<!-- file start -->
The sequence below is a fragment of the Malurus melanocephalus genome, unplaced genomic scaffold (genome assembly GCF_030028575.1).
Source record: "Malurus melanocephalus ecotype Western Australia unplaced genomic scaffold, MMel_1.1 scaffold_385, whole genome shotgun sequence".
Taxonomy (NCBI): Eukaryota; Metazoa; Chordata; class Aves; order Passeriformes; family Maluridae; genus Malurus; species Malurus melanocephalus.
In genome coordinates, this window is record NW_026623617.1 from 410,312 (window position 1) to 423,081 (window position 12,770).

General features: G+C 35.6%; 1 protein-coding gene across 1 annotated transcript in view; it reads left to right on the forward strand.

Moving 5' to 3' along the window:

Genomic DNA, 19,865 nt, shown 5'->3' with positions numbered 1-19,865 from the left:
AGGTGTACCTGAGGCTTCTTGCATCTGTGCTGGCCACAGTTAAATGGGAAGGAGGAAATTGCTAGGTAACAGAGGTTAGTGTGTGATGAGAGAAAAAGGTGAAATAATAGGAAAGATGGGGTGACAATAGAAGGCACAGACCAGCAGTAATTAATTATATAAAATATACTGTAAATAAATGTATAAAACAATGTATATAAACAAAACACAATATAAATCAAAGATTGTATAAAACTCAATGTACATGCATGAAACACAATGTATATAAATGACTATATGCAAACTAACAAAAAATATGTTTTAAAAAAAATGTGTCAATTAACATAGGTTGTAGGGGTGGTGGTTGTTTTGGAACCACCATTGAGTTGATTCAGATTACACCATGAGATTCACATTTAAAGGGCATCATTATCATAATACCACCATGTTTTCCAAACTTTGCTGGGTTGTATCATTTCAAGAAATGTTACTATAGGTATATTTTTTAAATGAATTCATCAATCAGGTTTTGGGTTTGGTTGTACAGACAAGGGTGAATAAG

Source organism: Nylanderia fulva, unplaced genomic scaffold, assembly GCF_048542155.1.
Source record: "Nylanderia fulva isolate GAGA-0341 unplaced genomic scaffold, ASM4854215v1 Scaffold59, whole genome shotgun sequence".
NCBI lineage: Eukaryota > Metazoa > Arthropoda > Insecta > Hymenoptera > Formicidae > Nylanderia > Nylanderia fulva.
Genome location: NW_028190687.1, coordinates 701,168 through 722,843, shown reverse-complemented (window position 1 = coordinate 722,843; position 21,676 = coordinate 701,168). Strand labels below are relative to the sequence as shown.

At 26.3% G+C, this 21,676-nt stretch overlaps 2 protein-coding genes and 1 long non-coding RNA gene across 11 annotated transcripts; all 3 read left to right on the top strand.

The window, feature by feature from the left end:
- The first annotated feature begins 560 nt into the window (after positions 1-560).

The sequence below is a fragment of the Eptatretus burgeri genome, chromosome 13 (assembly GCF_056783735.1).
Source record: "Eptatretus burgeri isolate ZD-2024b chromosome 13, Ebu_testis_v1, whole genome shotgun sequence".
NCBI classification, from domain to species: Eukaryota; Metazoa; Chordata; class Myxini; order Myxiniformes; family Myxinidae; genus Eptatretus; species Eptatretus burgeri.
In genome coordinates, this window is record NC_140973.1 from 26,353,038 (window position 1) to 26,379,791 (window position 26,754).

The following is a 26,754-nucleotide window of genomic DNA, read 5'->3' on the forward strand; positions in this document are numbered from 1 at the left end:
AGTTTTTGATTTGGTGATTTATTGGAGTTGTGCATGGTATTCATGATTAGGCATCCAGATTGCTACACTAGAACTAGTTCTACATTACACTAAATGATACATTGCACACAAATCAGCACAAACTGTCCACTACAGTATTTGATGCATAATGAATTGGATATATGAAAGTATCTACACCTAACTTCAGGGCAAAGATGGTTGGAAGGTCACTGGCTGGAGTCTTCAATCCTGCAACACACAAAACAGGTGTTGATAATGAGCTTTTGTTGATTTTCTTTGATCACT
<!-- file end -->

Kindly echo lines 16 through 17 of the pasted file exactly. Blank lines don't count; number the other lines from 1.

The sequence below is a fragment of the Eptatretus burgeri genome, chromosome 13 (assembly GCF_056783735.1).
Source record: "Eptatretus burgeri isolate ZD-2024b chromosome 13, Ebu_testis_v1, whole genome shotgun sequence".